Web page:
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One week away: Critical employment issues facing multi-national employers

US executive action promises important new immigration benefits for some

 

President Obama Speaks On Homeland Security's Announcement About Deportations

US President Obama announced on November 20, 2014 a series of executive actions to crack down on illegal immigration at the border, prioritize deporting felons not families, and require certain undocumented immigrants to pass a criminal background check and pay taxes in order to temporarily stay in the US without fear of deportation.  The United States Citizenship and Immigration Services agency (USCIS) announced that it is not yet accepting any applications for benefits under this program, stating that “[s]ome initiatives will be implemented over the next several months and some will take longer.”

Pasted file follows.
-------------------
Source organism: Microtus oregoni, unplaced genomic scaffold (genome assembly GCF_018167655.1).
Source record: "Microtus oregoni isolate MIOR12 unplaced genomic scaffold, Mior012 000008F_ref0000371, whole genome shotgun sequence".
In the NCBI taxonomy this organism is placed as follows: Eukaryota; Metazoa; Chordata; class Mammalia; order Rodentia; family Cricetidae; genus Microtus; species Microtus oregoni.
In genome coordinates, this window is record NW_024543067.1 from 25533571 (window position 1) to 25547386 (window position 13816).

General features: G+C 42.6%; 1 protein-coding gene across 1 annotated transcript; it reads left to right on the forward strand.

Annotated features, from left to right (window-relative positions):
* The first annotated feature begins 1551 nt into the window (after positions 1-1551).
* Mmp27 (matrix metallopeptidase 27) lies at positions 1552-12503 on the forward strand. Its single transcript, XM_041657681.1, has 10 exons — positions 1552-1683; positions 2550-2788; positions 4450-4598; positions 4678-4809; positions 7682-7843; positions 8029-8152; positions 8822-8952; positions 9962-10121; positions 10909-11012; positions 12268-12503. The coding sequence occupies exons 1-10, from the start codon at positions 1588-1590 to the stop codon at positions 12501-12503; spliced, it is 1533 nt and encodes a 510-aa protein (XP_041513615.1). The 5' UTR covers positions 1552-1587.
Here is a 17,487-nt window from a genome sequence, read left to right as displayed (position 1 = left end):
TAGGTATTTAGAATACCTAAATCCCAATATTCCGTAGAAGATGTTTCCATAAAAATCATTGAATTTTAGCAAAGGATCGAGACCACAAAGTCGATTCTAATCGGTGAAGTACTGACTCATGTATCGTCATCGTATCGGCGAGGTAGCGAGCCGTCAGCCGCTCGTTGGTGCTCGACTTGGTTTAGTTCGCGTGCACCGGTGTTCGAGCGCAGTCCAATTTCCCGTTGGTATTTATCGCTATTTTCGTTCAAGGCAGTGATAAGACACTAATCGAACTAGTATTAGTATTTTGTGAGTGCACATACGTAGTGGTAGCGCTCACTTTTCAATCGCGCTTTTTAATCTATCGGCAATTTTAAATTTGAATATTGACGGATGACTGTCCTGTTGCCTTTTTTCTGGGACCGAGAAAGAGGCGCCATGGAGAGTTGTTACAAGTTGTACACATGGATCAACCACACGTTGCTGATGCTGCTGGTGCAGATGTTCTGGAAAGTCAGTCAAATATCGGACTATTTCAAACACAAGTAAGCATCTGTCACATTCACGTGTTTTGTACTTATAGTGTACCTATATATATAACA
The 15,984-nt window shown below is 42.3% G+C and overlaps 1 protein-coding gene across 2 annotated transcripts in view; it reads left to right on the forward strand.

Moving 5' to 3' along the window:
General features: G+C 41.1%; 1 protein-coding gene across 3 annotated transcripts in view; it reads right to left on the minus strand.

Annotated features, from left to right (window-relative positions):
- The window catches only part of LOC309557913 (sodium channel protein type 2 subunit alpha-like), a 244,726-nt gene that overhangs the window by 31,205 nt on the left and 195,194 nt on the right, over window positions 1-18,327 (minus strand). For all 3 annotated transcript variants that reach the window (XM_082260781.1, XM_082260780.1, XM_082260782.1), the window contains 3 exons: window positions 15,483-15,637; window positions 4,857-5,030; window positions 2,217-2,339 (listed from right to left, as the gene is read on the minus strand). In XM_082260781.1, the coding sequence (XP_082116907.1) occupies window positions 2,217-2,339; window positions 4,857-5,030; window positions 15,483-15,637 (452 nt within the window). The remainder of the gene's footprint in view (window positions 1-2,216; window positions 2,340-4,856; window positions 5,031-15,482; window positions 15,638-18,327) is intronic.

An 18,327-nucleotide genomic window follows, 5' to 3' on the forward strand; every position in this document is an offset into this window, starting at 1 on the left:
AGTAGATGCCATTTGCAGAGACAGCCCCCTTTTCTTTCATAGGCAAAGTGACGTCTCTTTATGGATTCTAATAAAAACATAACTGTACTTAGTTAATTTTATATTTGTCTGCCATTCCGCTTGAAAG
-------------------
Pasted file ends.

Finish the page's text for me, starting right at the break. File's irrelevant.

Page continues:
Among the President’s initiatives is a plan to modernize, improve and clarify immigrant and nonimmigrant programs to grow our economy and create jobs.  This is intended to primarily benefit US businesses, foreign investors, researchers, inventors and skilled foreign workers.

The USCIS states that it will implement this initiative as follows:

  • Work with the Department of State to develop a method to allocate immigrant visas to ensure that all immigrant visas authorized by Congress are issued to eligible individuals when there is sufficient demand for such visas.
  • Work with the Department of State to modify the Visa Bulletin system to more simply and reliably make determinations of visa availability.
  • Provide clarity on adjustment portability to remove unnecessary restrictions on natural career progression and general job mobility to provide relief to workers facing lengthy adjustment delays.